The Tamiya kit surprised me with a couple of fit issues.  The fit of the main wing can be fixed with some careful trimming at the center of the rear edge, above the radiator scoop where it will be hidden.  Of more concern is the fit of the forward windscreen – it’s about a millimeter wider than the fuselage.  On any future builds I will try shimming the upper cowl out enough to improve the fit.  The main canopy is in two pieces, and I think a vacuform piece would improve the appearance here as well.

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“Honey Bee” Piloted by Capt. Barrie S. Davis, 317 FS, 325 FG.  Tamiya kit, Super Scale decals.

 

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“Daddy’s Girl” piloted by Major Ray Wetmore, 370 FS, 359 FG, East Wretham, Norfolk.  Tamiya kit, Fündeckals decals.

 

 

Airfix Boeing B-17E Conversion “Honi Kuu Okole” in 1/72 Scale

This is a conversion of the Airfix B-17G Flying Fortress kit to represent B-17E 41-9244 “Honi Kuu Okole”, which served with the 19th and 43rd Bomb Groups in the Pacific.  She was one of a group of four B-17Es requisitioned from a Royal Air Force order by the USAAF, the others being serial numbers 41-9196, 41-9234, and 41-9235.  The aircraft were finished in the RAF Temperate Sea Scheme and British markings, the insignia were replaced with U.S. markings but the camouflage was retained.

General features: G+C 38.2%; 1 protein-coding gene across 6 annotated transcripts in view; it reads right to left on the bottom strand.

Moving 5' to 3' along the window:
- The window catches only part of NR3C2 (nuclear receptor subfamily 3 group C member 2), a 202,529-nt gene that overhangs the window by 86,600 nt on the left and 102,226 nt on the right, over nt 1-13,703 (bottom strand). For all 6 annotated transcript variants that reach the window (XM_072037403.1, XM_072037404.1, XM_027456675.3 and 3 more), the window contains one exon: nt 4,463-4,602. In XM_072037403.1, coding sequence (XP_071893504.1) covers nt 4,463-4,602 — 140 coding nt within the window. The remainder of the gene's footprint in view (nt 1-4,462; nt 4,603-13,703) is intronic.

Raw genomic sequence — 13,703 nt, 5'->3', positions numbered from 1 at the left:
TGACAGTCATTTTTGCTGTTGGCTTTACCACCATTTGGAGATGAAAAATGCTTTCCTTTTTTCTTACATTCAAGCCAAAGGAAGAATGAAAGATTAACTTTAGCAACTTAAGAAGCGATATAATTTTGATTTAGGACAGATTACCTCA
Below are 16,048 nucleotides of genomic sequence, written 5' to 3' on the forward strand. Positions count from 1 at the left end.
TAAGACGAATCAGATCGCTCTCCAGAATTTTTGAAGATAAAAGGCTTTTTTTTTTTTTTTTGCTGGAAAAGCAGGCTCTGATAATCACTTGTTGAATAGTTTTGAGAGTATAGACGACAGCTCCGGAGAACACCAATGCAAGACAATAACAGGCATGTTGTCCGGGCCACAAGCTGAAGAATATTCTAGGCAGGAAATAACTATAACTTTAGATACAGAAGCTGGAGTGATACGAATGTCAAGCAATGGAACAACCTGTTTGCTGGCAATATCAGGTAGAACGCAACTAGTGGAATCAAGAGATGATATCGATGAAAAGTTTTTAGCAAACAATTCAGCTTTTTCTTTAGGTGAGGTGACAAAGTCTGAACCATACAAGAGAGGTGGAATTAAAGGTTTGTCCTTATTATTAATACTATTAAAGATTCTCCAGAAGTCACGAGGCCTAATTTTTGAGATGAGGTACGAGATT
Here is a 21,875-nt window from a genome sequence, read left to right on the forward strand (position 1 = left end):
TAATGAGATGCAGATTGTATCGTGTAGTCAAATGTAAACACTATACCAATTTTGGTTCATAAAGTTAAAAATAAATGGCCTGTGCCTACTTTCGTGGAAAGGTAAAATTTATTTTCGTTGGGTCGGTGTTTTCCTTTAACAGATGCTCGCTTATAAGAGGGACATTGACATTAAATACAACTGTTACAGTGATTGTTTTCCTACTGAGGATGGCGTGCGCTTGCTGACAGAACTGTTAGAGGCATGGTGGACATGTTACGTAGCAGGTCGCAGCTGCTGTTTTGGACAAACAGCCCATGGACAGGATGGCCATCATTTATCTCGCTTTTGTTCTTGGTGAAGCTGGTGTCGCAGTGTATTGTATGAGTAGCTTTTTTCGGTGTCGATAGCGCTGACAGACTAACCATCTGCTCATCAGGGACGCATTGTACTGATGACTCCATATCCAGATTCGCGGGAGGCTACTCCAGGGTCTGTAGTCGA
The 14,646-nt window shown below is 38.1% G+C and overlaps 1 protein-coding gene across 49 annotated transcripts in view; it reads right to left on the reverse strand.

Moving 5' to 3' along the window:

There was a fad among U.S. aircrews in the Pacific to give their aircraft Hawaiian names.  According to Lawrence J. Hickey’s “Kens Men Against the Empire”:

“Sometime during its combat service with the 19th and 43rd Bomb Groups the aircraft acquired the nickname HONI KUU OKOLE.  Whoever named it thought the name meant “up your ass” or perhaps “kiss my ass” in Hawaiian; a more literal translation of the phrase would be “massage my buttock.”

The aircraft was in the thick of the action, racking up a total of 87 combat missions and an impressive scoreboard.  Her luck ran out on the night of 21MAR43 over Rabaul when she was shot down by a J1N1 Gekko (Irving) nightfighter piloted by SFPO Shigetoshi Kudo of the 251st NAG.  Only two of the crew survived the crash.  Bombardier MSGT Gordon Manual evaded the Japanese until he was rescued by the USS Gato (SS-212) on 05FEB44, waist gunner SGT Robert Curry was captured and executed by the Japanese at Rabaul.  SFPO Kudo would go on to become the first nightfighter ace of the Pacific War.

Photographs of HONI KUU OKOLE focus on her scoreboard.  I have depicted her with replacement parts in U.S. colors and touch-ups in Olive Drab along the locations where the de-icer boots would have been removed, all probable but the specifics are speculative.  Her U.S. insignia are in the sizes and locations of the RAF insignia they replaced.  Decals are from Starfighter Decals #72-162 “Fortress of the Skies Part 3: E Models”.

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North American P-51D Mustang Comparison Build, Hasegawa, Airfix and Tamiya Kits in 1/72 Scale Part II